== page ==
The majority opinion handed down today makes several important points worthy of close attention.
First, the Court’s decision affirms the central importance of the Religious Freedom Restoration Act of 1993 [RFRA]. Interestingly, that Act was made necessary by the Court’s own 1990 decision in Employment Division v. Smith, in which the majority opinion had been written by Justice Antonin Scalia, who joined with Justice Alito in the majority for Hobby Lobby. Responding to that decision, Congress passed RFRA, demanding that any law or policy of the federal government that would violate a citizen’s religious convictions must pass two key tests: It must meet a compelling state interest, and it must do so by “the least restrictive means of furthering that compelling state interest.” As Justice Alito stated, Hobby Lobby and Conestoga Wood did not protest against the compelling state interest of the contraception coverage ”” only against the four specific birth control products that were mandated. Justice Alito and the majority rightly concluded that the Obama Administration had utterly failed the second test. There were any number of alternatives the administration could have taken that would have accomplished its goals without burdening conscience.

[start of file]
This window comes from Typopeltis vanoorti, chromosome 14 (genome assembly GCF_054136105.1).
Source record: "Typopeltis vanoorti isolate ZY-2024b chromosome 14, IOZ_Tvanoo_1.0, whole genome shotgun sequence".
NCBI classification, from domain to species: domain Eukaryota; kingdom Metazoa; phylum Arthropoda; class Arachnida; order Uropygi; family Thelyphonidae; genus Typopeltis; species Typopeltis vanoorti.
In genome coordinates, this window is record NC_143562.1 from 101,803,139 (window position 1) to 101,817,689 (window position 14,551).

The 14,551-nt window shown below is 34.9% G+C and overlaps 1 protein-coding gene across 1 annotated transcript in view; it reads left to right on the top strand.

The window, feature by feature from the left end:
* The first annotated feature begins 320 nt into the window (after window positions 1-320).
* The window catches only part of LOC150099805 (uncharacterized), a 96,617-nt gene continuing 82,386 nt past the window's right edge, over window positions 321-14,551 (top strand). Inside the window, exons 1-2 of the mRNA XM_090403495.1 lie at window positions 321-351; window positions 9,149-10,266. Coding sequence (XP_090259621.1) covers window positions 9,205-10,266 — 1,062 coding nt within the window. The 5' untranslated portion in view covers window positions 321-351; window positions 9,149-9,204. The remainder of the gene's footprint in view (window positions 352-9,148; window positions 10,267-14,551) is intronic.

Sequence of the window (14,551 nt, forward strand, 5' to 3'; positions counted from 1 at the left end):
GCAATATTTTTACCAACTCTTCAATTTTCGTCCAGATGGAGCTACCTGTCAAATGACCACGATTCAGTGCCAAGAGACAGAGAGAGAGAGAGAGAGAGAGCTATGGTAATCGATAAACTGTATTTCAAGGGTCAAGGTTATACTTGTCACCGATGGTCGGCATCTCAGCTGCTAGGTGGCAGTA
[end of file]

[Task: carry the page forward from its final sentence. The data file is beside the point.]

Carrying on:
What makes this especially important is the fact that RFRA passed in Congress without a single dissenting vote in the House of Representatives and by a 97 vote majority in the Senate. RFRA had massive support within Congress and public opinion at large. And yet, just 21 years later, it seems that many Americans would gladly violate the religious liberties of some in order to advance liberal social policies for others. Today’s decision underlines the importance of RFRA, but it also demonstrates the massive task of defending religious liberty that lies ahead.